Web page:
Volunteerism is a strong theme in this issue. On page 6, you’ll meet Mike Ferrara ’00, an assistant professor of mathematical and statistical sciences at the University of Colorado Denver, who runs a volunteer-based math program in Denver-area schools with the hope of fostering a love of math among the kids. Mike travels on his own time and gets no funding for this endeavor – it is simply a labor of love for him. I also want to take this opportunity to remind you that Alumni Weekend 2013 will be held on May 31, June 1 and June 2 on campus. Please save the date and please come back to Stevens! All classes are welcome, and we plan to top last year’s record-breaking attendance by offering an even more exciting schedule of events for alumni, their families and friends. For more on Alumni Weekend, visit alumniweekend. Recently, Greg Gianforte ’83 and his wife, Susan, donated the largest gift that Stevens has ever received from a living donor—$10 million. This gift is indicative of just how excited many alumni are about the changes and growth occurring at Stevens. I hope that you share my enthusiasm, and as we start to execute Stevens’ Strategic Plan that was endorsed by the Stevens Alumni Association last year, I think you will see many more exciting things happening at your alma mater.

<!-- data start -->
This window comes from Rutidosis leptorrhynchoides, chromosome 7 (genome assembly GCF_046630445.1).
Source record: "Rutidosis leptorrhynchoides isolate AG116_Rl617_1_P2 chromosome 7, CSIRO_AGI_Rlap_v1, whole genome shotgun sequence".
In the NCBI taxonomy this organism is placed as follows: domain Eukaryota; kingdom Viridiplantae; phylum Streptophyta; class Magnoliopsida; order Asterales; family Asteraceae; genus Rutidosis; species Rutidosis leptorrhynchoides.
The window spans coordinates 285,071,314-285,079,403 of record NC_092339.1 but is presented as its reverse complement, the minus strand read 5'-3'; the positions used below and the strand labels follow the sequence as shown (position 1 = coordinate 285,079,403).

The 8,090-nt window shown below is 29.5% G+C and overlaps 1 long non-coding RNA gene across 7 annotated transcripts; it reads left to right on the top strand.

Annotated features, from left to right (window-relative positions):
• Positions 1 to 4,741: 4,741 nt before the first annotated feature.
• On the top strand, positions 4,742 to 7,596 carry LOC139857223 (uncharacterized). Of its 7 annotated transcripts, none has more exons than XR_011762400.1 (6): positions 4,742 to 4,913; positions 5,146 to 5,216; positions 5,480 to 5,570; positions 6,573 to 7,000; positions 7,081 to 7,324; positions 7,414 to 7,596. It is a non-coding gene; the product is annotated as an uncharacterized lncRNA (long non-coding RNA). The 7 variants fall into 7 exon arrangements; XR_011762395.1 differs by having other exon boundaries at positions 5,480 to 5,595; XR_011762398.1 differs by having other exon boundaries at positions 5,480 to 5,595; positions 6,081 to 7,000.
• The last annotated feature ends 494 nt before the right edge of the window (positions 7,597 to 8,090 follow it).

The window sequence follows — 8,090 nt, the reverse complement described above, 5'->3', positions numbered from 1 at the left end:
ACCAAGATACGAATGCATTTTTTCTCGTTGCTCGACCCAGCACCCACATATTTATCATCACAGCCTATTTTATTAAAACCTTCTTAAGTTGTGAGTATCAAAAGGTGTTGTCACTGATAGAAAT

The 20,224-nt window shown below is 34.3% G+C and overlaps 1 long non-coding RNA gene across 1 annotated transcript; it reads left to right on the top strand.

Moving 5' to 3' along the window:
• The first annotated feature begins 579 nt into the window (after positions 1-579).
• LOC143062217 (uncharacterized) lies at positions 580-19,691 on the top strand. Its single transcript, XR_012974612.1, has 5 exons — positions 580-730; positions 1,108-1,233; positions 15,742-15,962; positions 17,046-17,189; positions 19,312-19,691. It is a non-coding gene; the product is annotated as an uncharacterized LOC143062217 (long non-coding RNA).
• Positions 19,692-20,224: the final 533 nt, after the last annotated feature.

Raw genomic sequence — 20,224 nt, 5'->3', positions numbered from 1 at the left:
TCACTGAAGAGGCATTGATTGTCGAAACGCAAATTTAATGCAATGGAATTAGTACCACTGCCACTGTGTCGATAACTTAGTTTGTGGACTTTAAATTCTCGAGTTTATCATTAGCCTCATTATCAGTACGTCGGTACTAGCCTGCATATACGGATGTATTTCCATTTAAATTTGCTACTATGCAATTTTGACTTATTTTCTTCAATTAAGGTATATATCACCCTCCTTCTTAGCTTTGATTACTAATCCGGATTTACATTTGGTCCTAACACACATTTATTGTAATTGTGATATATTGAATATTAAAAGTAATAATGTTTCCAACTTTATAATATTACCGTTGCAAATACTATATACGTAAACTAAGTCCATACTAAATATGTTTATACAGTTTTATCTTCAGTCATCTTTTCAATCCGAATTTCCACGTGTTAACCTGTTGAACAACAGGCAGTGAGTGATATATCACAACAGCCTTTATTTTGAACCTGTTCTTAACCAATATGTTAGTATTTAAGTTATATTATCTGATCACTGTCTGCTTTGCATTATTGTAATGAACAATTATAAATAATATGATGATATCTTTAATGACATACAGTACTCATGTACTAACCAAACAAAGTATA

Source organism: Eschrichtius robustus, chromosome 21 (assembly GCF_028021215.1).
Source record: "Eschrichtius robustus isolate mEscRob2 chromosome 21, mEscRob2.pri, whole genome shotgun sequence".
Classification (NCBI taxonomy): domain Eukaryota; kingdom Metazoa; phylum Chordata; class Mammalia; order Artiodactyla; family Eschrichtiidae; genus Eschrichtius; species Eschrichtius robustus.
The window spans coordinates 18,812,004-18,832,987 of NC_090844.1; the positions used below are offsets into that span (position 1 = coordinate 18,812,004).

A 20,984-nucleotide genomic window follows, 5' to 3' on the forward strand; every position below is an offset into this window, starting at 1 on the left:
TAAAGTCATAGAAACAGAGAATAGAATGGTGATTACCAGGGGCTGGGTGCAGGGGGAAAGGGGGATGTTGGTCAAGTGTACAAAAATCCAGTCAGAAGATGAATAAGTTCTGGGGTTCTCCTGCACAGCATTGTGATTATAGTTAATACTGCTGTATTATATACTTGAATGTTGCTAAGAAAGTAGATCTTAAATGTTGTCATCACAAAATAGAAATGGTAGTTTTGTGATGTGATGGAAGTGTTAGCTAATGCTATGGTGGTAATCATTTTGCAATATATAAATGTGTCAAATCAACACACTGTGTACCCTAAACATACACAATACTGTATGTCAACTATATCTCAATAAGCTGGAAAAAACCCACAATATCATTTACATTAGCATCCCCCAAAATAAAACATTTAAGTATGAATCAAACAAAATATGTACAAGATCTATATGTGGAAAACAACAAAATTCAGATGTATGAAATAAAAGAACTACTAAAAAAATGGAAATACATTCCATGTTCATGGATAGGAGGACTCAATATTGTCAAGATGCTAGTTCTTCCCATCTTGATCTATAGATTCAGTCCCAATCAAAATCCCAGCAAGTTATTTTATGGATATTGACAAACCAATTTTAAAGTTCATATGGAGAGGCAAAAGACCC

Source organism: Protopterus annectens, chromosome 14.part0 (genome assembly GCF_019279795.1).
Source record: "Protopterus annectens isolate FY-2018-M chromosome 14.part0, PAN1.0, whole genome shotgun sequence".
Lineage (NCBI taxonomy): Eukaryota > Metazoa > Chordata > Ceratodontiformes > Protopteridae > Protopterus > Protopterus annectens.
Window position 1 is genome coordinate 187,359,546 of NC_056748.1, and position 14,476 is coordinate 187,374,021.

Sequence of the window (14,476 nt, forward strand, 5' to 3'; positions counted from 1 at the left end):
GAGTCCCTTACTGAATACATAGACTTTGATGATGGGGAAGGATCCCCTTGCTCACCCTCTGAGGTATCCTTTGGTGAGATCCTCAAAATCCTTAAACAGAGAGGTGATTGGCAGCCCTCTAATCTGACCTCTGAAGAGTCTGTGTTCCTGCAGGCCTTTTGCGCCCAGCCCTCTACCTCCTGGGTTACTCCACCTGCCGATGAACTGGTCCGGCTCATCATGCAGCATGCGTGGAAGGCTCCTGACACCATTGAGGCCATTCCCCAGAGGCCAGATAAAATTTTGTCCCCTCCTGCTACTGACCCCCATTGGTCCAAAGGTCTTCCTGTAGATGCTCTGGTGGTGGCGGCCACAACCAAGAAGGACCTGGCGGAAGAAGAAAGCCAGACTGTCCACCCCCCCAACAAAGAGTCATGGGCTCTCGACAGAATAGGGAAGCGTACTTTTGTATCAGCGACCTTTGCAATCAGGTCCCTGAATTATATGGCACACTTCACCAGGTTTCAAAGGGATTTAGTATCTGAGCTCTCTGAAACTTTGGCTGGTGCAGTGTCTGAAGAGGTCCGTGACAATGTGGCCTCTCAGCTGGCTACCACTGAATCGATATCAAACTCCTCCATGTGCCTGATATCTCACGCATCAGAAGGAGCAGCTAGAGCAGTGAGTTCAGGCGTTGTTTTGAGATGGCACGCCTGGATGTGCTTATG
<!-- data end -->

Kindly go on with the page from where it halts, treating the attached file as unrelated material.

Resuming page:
Mark I. LaRosa ’93 President, Stevens Alumni Association